Facebook’s shares plunged immediately after Thursday’s opening bell, losing 20 percent of its value after the tech behemoth released its latest earnings report. While investors were rattled by the fact that the company missed its revenue target, the biggest worries are long term. On an investor call, the company’s CFO, David Wehner, informed investors that he expects revenue growth to continue to slow.
“Our total revenue-growth rates will continue to decelerate in the second half of 2018, and we expect our revenue-growth rates to decline by high-single-digit percentages from prior quarters sequentially in both Q3 and Q4,” while the company’s expenses will continue to grow, he said. Facebook and its top two apps, Instagram and WhatsApp, have 2.5 billion users combined—roughly the population of the world in 1950—but user growth was flat in the U.S. and Canada, while Europe saw a decline from the previous quarter.
Facebook’s growth, both in terms of revenue and users, is slowing—and investors rarely like slow growth. But given the scale that the company is operating on, it’s also unlikely that the company could have kept up its meteoric rise. To some extent, this is an inevitable correction. Given the increasing public criticism and government scrutiny of its platform, focusing its energy on making a better service, rather than on growth at all costs, might be the better long-term strategy.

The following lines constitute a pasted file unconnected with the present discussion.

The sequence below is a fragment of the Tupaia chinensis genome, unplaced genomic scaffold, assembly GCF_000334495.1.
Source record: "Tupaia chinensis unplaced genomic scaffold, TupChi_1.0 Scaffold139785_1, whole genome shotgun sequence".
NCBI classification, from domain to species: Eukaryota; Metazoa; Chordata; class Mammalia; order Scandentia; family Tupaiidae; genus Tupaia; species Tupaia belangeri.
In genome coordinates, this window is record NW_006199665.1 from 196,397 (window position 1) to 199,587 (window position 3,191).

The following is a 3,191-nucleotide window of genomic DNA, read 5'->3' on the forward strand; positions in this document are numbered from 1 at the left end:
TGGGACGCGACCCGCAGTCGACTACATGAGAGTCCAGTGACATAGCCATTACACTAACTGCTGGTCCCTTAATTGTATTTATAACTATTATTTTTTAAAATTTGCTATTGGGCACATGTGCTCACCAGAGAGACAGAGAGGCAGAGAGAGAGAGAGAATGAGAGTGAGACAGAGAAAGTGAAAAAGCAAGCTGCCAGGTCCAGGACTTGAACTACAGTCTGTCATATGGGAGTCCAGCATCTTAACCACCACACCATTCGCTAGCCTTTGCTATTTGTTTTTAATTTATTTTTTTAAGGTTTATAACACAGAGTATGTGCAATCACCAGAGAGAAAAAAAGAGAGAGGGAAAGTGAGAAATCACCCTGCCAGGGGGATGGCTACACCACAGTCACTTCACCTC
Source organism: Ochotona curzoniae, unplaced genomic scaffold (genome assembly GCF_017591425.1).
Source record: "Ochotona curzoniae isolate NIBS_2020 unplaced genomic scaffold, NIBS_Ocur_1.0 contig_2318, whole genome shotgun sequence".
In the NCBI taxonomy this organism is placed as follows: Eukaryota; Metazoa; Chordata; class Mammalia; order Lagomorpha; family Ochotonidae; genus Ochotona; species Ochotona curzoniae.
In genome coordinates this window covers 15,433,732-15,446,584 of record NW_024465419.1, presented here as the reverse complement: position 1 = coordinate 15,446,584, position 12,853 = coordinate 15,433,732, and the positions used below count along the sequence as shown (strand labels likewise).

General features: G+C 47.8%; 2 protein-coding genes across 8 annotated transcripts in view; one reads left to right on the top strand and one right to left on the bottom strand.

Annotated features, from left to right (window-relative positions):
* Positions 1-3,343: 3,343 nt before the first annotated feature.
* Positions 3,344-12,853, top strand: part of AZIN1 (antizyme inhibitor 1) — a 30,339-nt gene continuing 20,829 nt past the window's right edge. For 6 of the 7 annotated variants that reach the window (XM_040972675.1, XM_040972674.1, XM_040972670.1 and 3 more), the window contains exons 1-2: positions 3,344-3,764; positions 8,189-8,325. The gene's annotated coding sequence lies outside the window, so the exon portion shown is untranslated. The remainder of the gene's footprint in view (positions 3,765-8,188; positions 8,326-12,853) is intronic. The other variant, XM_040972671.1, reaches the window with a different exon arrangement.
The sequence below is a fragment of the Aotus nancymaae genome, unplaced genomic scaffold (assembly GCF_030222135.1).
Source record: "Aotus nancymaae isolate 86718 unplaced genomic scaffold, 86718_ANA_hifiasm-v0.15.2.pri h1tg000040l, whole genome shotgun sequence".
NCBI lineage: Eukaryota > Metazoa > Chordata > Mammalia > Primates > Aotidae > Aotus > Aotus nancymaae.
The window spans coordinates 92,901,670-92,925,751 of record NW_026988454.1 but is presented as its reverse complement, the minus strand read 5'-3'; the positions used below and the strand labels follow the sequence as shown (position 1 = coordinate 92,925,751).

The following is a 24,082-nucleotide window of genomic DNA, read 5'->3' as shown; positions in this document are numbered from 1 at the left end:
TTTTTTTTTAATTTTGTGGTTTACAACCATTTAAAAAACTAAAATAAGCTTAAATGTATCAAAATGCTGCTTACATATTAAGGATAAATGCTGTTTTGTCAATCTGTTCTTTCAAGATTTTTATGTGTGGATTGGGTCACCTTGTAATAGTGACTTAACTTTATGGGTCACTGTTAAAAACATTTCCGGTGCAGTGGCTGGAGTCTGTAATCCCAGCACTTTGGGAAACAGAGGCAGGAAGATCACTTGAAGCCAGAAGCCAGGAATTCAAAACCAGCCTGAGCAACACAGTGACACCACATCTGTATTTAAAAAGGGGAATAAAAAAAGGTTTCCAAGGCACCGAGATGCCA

There’s a growing sense that Facebook is no longer an invincible world-conqueror. In the wake of the Cambridge Analytica scandal—and with increased regulatory action likely on both sides of the Atlantic—the company has seen its standing drop with both the public and with politicians, two groups that had previously embraced it. Then again, Facebook has weathered quite a bit of turbulence over the last few months. Its shares dropped six percent—about $35 billion in market cap—after the Cambridge Analytica scandal, but within days were rocketing upward again.